Mobilize.Net releases bridge for porting Silverlight phone apps to Windows 10

Mobilize.Net releases bridge for porting Silverlight telephone apps to Windows 10 | ZDNet



Microsoft unveiled its 4 "bridges" for porting apps to Windows 10 final year. But there was a small-mentioned fifth bridge, that just this week, has been released.

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That bridge was the Silverlight bridge, designed to get developers to port their Windows Phone 8.1 Silverlight apps to Windows ten.

The 4 major bridges Microsoft announced at its Develop 2015 conference in April last year have been all meant to get developers to bring their apps to Windows ten. The 4 ones had been the "Islandwood" iOS bridge the "Astoria" Android bridge the "Westminster" hosted Internet apps bridge and the "Centennial" Win32 bridge. The Silverlight bridge was the largely silent fifth member of the group.

Microsoft posted a porting guide to assist developers manually port their Windows Phone Silverlight apps to Windows 10. But the actual bridge tools for undertaking this automatically had been created by Mobilize.NET.

On December 3, Mobilize.NET produced its conversion tool generally accessible for download.

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The Mobilize.NET Silverlight bridge allows developers to convert Silverlight Windows Phone apps to Windows ten Universal Windows apps and/or to HTML5 and JavaScript. According to the company's site, the bridging tool analyze an app's supply code and converts the references either to Windows ten application programming interfaces (APIs) or HTML5/JavaSript. "Either way you will get native C# code with no runtimes," the organization says.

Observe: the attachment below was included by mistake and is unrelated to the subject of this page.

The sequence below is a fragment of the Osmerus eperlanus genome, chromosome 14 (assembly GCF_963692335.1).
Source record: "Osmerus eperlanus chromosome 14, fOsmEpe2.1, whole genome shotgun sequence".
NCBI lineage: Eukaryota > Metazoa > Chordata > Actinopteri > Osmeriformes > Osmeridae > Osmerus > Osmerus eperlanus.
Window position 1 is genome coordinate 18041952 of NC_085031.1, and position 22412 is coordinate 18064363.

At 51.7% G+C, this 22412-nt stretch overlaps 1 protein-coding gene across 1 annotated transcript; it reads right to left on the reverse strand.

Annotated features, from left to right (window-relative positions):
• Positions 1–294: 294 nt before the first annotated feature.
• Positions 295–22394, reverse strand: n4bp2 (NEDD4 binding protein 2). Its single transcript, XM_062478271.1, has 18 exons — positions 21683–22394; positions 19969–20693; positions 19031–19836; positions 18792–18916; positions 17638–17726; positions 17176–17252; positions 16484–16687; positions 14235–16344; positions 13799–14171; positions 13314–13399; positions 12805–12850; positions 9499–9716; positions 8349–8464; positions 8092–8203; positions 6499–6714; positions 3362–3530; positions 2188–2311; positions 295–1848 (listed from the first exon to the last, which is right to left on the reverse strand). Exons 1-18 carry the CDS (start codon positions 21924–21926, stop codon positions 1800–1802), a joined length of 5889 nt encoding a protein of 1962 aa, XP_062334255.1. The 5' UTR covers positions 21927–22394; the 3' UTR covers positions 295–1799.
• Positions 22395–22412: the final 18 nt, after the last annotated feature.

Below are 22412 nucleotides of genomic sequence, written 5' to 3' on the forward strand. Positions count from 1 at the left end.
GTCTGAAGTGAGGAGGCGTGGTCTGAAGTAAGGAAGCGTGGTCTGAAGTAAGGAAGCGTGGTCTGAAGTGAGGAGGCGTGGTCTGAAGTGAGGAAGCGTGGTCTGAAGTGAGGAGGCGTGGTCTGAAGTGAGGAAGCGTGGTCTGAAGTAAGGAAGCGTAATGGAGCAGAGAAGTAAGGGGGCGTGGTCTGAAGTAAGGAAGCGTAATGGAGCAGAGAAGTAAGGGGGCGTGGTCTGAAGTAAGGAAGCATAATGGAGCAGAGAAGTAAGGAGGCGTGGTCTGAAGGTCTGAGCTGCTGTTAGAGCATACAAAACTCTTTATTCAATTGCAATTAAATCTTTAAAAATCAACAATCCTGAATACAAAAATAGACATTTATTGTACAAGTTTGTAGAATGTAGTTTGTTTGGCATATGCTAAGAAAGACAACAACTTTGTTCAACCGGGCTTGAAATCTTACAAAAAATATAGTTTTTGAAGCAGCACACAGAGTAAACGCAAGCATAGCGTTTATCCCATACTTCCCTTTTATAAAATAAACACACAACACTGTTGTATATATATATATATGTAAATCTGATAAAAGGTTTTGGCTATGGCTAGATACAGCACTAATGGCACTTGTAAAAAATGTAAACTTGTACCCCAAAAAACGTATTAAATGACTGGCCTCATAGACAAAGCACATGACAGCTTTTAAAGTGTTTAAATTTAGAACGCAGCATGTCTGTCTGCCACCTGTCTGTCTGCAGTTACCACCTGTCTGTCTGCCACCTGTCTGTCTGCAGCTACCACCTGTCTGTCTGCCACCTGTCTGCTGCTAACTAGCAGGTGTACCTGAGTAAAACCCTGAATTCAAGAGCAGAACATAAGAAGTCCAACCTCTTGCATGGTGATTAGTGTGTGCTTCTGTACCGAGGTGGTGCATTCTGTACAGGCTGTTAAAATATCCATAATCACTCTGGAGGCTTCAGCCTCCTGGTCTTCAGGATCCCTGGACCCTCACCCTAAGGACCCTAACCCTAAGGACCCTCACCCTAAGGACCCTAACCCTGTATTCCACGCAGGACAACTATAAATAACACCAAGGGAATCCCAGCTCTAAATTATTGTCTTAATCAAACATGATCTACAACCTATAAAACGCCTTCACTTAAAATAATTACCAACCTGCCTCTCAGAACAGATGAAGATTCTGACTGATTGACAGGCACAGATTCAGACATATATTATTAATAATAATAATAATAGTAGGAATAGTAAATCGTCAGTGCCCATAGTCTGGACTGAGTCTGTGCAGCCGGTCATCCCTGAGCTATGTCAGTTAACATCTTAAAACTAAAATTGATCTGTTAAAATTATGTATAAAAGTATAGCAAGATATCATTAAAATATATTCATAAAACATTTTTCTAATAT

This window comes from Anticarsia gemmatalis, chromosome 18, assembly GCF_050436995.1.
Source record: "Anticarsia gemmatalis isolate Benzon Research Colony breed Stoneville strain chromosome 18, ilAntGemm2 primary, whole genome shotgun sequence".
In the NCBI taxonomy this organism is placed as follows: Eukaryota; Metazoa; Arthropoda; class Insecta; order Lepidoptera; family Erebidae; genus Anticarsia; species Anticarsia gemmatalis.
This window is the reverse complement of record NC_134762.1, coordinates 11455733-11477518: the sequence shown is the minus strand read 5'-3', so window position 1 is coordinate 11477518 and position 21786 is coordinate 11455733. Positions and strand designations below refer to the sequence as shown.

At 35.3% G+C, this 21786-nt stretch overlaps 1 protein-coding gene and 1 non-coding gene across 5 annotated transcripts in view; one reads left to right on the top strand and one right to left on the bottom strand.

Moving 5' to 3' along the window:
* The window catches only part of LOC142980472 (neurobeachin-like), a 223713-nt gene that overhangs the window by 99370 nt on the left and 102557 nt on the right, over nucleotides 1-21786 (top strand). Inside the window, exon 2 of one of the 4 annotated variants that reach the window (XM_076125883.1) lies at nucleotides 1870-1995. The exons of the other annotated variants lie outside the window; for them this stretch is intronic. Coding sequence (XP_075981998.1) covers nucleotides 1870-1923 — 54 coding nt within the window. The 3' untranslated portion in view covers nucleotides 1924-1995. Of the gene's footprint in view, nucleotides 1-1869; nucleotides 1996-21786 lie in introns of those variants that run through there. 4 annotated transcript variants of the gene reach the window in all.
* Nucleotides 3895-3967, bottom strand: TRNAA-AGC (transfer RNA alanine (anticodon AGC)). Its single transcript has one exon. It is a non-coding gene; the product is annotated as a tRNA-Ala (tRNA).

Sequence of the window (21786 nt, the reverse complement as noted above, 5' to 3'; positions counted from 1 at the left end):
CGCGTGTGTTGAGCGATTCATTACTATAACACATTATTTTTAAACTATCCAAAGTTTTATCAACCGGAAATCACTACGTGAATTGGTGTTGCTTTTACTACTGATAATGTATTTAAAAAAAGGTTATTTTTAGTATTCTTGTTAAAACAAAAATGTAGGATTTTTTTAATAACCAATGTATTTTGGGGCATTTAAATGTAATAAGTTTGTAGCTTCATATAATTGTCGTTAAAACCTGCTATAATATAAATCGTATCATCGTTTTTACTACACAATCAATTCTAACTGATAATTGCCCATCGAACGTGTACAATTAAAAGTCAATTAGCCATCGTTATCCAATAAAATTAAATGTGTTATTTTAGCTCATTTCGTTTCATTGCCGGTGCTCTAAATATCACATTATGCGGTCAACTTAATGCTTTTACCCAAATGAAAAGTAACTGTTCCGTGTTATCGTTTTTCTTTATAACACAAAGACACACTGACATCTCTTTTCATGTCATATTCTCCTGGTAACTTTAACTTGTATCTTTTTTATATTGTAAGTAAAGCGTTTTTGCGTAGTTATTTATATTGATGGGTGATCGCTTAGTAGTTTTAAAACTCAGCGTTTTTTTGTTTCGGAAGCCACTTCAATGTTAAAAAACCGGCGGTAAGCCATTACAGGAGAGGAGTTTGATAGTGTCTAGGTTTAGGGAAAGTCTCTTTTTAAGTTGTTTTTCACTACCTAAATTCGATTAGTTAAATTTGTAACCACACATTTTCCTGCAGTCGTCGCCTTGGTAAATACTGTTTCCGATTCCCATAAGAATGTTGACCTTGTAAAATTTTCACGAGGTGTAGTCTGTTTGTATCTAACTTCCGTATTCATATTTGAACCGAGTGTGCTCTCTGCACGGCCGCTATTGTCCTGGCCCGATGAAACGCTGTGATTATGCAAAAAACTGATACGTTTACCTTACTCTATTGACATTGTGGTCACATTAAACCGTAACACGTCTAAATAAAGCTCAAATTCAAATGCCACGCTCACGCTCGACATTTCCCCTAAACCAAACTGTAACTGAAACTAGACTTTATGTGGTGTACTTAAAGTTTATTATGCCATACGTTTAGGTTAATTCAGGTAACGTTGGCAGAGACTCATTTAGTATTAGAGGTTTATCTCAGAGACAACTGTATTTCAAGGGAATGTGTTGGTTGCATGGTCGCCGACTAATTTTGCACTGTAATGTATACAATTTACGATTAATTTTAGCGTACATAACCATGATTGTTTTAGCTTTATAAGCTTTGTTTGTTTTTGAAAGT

Earlier this year, Microsoft has delivered the Westminster hosted-apps bridge, and moved a preview of the Islandwood iOS bridge project to Github. The organization also postponed delivery of a preview of the Centennial bridge until some time in 2016.

While Microsoft hasn't confirmed that it has dumped plans to deliver the Android bridge -- created to enable Android apps to run on Windows phone by way of emulation -- developers who signed up for a closed preview of that project say perform seems to have ceased. Sources have mentioned Microsoft has moved personnel operating on the Android bridge to the Islanwood bridge. Microsoft's only official word on the status of the Android bridge is that it's not however ready (not that it really is dead or getting reworked, two feasible scenarios pointed out by a variety of contacts of mine).

Former Microsoft CEO Steve Ballmer appears to be a fan of the idea of operating Android apps on Windows Phones. He was also a fan of Microsoft buying Nokia, a strategy that hasn't turned out so properly for the Softies. Just sayin' ....

In other developer-connected news, Microsoft released earlier this week the updated Windows 10 software program developer kit (the a single for use with the November Update to Windows 10 release). There are a quantity of enhancements and updates to the Universal Windows Platform that are integrated in the updated SDK. A new Microsoft weblog post explains what's Calls from Santa Claus in the 10586 SDK refresh.